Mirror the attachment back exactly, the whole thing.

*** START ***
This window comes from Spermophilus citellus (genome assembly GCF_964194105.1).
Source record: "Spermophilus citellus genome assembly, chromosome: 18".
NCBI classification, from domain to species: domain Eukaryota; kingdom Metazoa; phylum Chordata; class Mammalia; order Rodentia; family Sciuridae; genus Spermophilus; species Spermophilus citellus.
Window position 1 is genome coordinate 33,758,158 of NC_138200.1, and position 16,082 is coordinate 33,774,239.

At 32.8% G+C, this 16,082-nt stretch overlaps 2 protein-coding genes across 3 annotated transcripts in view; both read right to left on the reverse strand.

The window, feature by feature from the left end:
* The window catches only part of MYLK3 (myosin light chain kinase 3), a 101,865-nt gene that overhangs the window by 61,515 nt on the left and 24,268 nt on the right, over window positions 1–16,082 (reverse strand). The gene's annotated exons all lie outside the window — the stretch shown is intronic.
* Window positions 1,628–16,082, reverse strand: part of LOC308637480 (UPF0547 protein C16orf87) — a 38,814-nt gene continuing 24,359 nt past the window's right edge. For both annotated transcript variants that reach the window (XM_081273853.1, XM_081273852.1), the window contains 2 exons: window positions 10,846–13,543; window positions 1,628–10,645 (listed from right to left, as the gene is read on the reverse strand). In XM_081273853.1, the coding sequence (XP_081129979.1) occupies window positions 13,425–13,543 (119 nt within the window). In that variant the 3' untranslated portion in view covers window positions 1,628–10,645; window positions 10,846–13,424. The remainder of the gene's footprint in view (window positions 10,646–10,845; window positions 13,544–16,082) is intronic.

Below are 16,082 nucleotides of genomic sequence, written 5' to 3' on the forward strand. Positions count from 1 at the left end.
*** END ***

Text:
This window comes from Spermophilus citellus (genome assembly GCF_964194105.1).
Source record: "Spermophilus citellus genome assembly, chromosome: 18".
NCBI classification, from domain to species: domain Eukaryota; kingdom Metazoa; phylum Chordata; class Mammalia; order Rodentia; family Sciuridae; genus Spermophilus; species Spermophilus citellus.
Window position 1 is genome coordinate 33,758,158 of NC_138200.1, and position 16,082 is coordinate 33,774,239.

At 32.8% G+C, this 16,082-nt stretch overlaps 2 protein-coding genes across 3 annotated transcripts in view; both read right to left on the reverse strand.

The window, feature by feature from the left end:
* The window catches only part of MYLK3 (myosin light chain kinase 3), a 101,865-nt gene that overhangs the window by 61,515 nt on the left and 24,268 nt on the right, over window positions 1–16,082 (reverse strand). The gene's annotated exons all lie outside the window — the stretch shown is intronic.
* Window positions 1,628–16,082, reverse strand: part of LOC308637480 (UPF0547 protein C16orf87) — a 38,814-nt gene continuing 24,359 nt past the window's right edge. For both annotated transcript variants that reach the window (XM_081273853.1, XM_081273852.1), the window contains 2 exons: window positions 10,846–13,543; window positions 1,628–10,645 (listed from right to left, as the gene is read on the reverse strand). In XM_081273853.1, the coding sequence (XP_081129979.1) occupies window positions 13,425–13,543 (119 nt within the window). In that variant the 3' untranslated portion in view covers window positions 1,628–10,645; window positions 10,846–13,424. The remainder of the gene's footprint in view (window positions 10,646–10,845; window positions 13,544–16,082) is intronic.

Below are 16,082 nucleotides of genomic sequence, written 5' to 3' on the forward strand. Positions count from 1 at the left end.